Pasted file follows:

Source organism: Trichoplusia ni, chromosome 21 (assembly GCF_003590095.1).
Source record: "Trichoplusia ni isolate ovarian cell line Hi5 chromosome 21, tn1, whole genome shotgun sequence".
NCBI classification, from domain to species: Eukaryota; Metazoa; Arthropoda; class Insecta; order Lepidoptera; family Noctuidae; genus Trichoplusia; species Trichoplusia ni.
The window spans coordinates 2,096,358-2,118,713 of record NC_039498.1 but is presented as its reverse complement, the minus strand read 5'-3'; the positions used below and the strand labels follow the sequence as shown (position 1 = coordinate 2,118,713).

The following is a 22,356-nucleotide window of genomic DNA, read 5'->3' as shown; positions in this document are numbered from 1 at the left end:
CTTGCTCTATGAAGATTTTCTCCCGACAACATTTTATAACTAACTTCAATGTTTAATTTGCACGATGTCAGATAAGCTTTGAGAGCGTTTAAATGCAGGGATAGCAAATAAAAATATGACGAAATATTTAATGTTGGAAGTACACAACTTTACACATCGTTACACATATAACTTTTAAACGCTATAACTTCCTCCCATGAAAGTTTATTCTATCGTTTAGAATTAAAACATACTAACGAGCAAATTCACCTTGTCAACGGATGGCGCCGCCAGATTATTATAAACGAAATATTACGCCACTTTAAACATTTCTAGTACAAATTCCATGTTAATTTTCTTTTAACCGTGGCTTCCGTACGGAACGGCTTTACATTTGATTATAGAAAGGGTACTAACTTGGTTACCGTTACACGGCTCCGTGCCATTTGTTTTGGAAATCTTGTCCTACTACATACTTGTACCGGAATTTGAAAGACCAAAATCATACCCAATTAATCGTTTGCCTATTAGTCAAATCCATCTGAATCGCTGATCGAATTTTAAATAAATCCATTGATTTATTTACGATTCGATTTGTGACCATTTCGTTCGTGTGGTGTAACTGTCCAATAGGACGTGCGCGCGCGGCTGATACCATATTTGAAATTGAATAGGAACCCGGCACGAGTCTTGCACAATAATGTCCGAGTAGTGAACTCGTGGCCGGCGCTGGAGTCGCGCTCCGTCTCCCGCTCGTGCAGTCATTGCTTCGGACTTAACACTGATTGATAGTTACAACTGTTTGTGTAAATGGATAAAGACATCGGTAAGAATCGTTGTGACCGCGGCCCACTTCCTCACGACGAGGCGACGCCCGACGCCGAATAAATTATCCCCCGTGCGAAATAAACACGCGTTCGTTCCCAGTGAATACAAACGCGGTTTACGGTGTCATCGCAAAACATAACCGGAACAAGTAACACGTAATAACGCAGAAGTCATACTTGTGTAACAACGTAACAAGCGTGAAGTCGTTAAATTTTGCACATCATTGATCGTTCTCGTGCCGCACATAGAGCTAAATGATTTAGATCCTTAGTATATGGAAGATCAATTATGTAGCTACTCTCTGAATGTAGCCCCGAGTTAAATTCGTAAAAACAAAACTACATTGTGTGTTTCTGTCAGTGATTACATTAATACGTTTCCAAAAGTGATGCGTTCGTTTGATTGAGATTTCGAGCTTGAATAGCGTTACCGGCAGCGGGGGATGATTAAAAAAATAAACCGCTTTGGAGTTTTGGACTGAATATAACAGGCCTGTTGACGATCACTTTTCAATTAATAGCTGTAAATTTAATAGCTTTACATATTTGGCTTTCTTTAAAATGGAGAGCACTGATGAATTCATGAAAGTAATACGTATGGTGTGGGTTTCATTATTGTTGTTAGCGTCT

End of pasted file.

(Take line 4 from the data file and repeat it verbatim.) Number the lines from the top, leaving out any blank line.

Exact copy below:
The window spans coordinates 2,096,358-2,118,713 of record NC_039498.1 but is presented as its reverse complement, the minus strand read 5'-3'; the positions used below and the strand labels follow the sequence as shown (position 1 = coordinate 2,118,713).